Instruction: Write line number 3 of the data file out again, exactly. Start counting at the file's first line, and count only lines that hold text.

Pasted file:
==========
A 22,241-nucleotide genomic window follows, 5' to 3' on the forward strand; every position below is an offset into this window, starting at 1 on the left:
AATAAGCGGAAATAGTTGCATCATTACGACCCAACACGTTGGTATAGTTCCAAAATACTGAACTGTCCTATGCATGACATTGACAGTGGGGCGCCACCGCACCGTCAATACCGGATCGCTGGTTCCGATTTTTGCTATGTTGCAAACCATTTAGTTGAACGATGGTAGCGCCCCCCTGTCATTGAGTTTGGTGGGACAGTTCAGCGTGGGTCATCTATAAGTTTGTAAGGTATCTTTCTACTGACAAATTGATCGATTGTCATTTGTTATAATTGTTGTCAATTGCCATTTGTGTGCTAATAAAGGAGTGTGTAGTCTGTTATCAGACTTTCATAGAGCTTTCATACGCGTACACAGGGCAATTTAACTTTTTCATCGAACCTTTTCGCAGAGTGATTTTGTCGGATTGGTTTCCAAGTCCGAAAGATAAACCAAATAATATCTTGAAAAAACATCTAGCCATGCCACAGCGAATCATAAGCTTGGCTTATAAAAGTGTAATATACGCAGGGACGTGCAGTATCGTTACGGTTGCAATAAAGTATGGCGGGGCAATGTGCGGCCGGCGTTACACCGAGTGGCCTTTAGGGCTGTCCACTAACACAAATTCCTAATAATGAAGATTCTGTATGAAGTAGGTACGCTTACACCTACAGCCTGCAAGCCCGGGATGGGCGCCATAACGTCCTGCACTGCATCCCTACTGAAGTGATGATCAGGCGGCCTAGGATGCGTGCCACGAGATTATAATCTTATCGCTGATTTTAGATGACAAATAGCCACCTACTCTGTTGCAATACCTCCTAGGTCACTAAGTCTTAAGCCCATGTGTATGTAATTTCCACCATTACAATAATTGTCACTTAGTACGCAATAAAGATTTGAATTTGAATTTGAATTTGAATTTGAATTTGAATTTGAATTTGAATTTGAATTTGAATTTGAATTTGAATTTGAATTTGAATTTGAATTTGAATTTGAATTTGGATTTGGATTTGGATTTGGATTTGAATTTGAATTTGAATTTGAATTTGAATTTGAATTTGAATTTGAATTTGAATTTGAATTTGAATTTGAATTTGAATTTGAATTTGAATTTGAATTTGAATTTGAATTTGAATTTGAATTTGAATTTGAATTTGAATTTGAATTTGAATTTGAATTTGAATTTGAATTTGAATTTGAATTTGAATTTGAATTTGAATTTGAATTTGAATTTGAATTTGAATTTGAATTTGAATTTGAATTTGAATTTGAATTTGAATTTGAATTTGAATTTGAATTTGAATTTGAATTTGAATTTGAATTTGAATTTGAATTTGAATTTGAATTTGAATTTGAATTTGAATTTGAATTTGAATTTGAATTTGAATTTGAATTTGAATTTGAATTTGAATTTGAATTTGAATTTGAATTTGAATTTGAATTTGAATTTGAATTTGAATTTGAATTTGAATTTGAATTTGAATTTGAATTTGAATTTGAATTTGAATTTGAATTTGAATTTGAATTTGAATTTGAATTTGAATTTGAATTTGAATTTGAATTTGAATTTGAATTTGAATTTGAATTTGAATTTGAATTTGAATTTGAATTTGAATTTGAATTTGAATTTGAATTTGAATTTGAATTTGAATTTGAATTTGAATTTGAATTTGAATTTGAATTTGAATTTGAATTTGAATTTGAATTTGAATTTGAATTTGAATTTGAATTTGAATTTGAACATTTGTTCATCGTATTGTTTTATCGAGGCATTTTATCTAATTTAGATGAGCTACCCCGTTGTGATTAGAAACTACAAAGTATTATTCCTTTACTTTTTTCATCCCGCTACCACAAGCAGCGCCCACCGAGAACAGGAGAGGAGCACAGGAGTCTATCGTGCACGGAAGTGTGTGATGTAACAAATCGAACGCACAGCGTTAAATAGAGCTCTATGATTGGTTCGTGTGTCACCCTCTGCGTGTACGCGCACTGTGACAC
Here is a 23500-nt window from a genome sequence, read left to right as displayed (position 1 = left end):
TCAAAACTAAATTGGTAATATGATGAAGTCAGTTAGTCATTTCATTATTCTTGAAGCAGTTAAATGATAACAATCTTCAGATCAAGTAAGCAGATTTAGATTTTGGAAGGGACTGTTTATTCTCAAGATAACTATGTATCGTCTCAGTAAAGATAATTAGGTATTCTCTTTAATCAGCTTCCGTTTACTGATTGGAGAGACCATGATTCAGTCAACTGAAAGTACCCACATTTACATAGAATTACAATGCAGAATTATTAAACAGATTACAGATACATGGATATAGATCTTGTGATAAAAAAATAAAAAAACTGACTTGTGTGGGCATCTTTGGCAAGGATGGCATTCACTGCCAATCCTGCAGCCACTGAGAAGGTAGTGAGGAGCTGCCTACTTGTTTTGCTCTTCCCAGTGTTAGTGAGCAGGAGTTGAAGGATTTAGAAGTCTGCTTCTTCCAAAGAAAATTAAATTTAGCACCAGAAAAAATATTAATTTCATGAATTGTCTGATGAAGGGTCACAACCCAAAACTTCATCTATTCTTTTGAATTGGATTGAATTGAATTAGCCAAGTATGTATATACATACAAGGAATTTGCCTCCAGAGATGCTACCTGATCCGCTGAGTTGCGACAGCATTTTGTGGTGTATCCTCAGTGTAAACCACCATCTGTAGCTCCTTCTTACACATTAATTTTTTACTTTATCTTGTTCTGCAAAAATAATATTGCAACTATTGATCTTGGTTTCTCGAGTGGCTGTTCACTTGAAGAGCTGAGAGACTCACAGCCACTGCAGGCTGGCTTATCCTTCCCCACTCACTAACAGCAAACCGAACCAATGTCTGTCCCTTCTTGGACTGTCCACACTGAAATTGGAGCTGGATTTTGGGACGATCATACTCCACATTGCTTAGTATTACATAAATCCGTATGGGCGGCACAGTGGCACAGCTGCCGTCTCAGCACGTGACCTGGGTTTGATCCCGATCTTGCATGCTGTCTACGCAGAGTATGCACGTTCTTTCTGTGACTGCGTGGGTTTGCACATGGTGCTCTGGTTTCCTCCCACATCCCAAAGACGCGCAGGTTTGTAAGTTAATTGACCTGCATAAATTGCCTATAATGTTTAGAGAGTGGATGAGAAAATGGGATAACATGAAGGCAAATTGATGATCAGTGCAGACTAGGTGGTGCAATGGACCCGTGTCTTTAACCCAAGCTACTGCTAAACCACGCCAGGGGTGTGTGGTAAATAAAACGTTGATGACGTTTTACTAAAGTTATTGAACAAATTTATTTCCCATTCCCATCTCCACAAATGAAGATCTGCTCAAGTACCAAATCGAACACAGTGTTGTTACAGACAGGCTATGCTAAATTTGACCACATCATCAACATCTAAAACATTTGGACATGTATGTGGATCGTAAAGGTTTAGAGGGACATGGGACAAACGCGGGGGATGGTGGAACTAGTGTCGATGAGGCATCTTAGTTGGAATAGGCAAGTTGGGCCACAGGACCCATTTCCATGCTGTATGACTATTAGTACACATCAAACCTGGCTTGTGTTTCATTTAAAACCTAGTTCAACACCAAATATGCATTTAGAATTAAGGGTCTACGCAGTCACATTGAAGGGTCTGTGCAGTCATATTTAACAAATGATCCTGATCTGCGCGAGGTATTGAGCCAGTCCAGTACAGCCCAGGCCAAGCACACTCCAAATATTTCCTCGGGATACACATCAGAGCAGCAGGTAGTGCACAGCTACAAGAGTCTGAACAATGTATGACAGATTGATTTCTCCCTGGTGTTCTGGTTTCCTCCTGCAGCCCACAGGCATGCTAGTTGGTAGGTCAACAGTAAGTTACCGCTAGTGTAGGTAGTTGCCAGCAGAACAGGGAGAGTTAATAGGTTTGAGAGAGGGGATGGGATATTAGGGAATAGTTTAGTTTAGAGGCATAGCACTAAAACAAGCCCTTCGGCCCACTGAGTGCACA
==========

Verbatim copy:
Here is a 23500-nt window from a genome sequence, read left to right as displayed (position 1 = left end):